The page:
Concluding his discussion of spiritual tranquility, Father Frassinetti advises: “Do not torment yourself with fears on account of the temptations which assail you so strongly and so frequently. It is clear that God permits them in order to be able to crown you with a particular glory in Heaven. One cannot have great victories without great combats; and great victors receive great crowns.”
“Have firm confidence that you will not fall. . . . Say to our Lord: ‘I have no fear in this world but that of offending Thee, O my God, and becoming Thine enemy.'”
“Do not be disconcerted because you feel yourself tempted, even greatly tempted, by pride; for if the demon of pride is knocking continually at the door of your heart it is a proof that he has not yet entered therein. Pray—be tranquil, for God will not permit him to enter.”
“You should aspire to that bold confidence in God which made St. Paul say: ‘I am sure that neither death, nor life, nor angels, nor principalities, nor powers, nor things present, nor things to come, nor might, nor height, nor depth, nor any other creature can separate us from the love of God which is in Jesus Christ our Lord’ (Rom 8:38-39).”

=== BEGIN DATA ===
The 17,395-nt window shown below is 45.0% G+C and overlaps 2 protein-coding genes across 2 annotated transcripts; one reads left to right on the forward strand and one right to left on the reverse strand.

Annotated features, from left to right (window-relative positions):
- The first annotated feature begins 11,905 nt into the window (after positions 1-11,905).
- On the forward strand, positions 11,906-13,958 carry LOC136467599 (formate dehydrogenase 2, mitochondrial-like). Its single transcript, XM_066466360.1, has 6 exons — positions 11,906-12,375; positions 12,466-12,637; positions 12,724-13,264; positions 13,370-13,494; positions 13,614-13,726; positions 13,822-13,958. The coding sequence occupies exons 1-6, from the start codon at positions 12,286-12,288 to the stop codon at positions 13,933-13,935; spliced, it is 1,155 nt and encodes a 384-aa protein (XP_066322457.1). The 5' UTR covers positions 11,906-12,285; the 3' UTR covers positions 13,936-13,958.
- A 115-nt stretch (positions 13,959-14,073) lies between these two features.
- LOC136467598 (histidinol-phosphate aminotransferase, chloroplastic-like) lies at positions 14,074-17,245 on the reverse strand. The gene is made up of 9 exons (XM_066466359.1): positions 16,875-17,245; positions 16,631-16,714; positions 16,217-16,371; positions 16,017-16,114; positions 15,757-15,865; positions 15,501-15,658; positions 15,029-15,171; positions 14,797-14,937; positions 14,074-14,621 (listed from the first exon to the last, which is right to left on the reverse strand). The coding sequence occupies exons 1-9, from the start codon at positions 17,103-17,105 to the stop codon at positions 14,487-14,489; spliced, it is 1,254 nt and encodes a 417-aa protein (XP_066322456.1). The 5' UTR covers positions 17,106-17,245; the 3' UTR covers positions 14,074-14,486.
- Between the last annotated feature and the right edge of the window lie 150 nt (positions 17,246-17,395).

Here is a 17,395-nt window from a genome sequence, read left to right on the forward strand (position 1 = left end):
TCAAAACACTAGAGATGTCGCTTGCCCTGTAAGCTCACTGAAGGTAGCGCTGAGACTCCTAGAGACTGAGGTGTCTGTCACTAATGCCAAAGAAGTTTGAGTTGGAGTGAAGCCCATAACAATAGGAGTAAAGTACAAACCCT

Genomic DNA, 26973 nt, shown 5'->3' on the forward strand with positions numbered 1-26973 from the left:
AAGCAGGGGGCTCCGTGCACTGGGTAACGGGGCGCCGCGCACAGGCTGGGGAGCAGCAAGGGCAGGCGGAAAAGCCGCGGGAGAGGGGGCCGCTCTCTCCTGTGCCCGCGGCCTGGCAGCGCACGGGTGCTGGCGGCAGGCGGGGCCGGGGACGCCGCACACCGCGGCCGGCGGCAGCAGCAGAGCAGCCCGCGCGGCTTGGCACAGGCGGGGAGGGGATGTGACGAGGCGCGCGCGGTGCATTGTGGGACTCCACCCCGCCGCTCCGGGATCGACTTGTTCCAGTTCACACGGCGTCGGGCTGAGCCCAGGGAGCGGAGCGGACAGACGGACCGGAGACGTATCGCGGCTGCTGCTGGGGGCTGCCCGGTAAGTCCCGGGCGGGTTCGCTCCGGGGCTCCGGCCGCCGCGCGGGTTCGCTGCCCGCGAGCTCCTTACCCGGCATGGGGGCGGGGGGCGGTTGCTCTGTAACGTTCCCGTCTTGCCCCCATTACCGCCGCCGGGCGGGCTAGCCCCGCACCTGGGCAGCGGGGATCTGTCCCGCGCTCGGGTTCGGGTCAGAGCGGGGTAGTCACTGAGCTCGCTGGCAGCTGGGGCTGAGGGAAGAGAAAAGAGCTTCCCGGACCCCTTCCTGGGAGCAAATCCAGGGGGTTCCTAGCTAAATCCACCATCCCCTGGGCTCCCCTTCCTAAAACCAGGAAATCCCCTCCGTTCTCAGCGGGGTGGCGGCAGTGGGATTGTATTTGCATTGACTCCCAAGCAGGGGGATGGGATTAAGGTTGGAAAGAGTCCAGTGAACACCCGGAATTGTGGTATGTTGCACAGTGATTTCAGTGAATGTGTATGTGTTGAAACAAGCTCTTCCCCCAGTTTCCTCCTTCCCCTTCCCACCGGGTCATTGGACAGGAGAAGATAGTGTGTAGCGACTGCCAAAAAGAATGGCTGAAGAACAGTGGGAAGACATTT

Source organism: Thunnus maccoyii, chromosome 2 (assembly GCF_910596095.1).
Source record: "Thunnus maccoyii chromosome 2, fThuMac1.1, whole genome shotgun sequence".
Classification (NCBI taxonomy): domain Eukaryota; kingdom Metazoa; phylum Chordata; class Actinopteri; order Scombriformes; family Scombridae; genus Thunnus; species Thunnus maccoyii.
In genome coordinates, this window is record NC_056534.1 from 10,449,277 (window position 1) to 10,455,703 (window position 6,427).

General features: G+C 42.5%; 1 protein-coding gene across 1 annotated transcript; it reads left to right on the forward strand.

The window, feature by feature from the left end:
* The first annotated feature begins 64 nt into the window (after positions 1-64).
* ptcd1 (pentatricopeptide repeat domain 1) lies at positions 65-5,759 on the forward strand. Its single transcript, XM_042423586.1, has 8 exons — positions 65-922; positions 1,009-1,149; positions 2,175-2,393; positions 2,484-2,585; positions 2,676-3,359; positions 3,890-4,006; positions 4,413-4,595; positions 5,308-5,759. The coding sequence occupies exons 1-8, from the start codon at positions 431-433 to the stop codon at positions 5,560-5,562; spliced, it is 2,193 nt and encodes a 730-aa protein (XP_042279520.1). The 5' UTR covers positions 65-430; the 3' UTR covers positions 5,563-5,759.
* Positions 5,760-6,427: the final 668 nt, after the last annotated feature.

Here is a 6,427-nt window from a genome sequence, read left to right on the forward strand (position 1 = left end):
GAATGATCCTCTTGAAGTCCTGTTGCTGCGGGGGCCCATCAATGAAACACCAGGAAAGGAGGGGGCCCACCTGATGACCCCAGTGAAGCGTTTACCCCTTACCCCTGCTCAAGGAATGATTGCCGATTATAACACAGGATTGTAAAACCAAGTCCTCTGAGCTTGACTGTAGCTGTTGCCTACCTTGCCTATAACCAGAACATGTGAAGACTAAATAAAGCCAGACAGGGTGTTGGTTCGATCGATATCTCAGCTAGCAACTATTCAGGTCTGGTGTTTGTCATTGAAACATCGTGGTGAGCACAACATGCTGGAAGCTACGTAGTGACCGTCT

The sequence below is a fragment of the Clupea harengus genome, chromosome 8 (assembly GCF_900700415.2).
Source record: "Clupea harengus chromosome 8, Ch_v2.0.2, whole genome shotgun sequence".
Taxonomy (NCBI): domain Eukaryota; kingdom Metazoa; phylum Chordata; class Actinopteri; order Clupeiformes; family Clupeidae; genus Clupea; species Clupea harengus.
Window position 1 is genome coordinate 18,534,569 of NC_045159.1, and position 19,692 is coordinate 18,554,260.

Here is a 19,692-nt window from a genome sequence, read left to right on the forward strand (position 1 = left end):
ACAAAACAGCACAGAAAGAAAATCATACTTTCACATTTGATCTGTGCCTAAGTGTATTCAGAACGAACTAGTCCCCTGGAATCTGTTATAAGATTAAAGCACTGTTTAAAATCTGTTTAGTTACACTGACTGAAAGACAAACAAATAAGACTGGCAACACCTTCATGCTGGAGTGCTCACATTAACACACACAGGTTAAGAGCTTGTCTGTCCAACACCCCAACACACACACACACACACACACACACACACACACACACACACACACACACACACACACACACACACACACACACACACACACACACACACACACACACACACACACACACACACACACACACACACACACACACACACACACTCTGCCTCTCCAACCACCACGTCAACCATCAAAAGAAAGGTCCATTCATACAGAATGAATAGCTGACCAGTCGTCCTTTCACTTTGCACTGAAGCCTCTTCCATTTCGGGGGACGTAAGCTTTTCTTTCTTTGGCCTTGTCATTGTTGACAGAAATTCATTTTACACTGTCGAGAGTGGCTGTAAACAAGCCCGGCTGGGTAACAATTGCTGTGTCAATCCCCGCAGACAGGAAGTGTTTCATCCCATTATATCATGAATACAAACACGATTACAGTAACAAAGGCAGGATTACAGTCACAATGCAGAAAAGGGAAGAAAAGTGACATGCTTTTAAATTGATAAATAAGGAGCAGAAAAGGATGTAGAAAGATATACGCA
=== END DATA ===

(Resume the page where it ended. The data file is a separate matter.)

“A hope so secure, so solid, rooted in God alone, from whom comes all our strength and sufficiency, will be the most efficient means of not falling any more; and it will be so for two reasons. In the first place, because the merit of hope is great, and the firmer and more perfect the hope is, the greater is the merit. Meanwhile this merit disposes us for the reception of Divine grace; and the greater our merit is, the better we are disposed to receive grace abundantly, so that the aids to grace being multiplied, our perseverance is made daily more and more certain on the part of God. Secondly, the assurance that we are obtaining a great good, a supreme good (which constant perseverance in friendship with God certainly is), gives us great courage to overcome every difficulty, every obstacle which comes in the way of our progress.”
Quotations from Joseph Frassinetti, The Consolation of the Devout Soul, trans. Georgiana Lady Chatterton (London: Burns and Oates, 1876).